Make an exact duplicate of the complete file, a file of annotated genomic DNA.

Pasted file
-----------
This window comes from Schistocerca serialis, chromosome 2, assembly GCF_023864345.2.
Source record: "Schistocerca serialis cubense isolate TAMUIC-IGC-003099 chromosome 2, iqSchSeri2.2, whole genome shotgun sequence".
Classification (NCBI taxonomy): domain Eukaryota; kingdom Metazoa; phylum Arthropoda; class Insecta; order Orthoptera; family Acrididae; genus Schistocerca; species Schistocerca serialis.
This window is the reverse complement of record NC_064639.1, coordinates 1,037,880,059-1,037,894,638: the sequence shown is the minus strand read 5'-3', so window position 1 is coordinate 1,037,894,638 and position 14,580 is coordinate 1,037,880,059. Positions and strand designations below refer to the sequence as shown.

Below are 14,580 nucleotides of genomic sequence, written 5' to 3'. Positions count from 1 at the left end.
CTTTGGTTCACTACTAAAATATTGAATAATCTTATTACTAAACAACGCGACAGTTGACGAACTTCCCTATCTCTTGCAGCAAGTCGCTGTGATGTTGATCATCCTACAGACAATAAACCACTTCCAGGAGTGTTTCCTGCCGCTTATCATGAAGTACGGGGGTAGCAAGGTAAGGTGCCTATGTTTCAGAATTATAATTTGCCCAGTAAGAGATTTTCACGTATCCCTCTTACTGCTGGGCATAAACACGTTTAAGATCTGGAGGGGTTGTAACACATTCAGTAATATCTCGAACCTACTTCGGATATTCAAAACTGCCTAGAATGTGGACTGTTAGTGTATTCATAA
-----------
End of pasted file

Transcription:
This window comes from Schistocerca serialis, chromosome 2, assembly GCF_023864345.2.
Source record: "Schistocerca serialis cubense isolate TAMUIC-IGC-003099 chromosome 2, iqSchSeri2.2, whole genome shotgun sequence".
Classification (NCBI taxonomy): domain Eukaryota; kingdom Metazoa; phylum Arthropoda; class Insecta; order Orthoptera; family Acrididae; genus Schistocerca; species Schistocerca serialis.
This window is the reverse complement of record NC_064639.1, coordinates 1,037,880,059-1,037,894,638: the sequence shown is the minus strand read 5'-3', so window position 1 is coordinate 1,037,894,638 and position 14,580 is coordinate 1,037,880,059. Positions and strand designations below refer to the sequence as shown.

Below are 14,580 nucleotides of genomic sequence, written 5' to 3'. Positions count from 1 at the left end.
CTTTGGTTCACTACTAAAATATTGAATAATCTTATTACTAAACAACGCGACAGTTGACGAACTTCCCTATCTCTTGCAGCAAGTCGCTGTGATGTTGATCATCCTACAGACAATAAACCACTTCCAGGAGTGTTTCCTGCCGCTTATCATGAAGTACGGGGGTAGCAAGGTAAGGTGCCTATGTTTCAGAATTATAATTTGCCCAGTAAGAGATTTTCACGTATCCCTCTTACTGCTGGGCATAAACACGTTTAAGATCTGGAGGGGTTGTAACACATTCAGTAATATCTCGAACCTACTTCGGATATTCAAAACTGCCTAGAATGTGGACTGTTAGTGTATTCATAA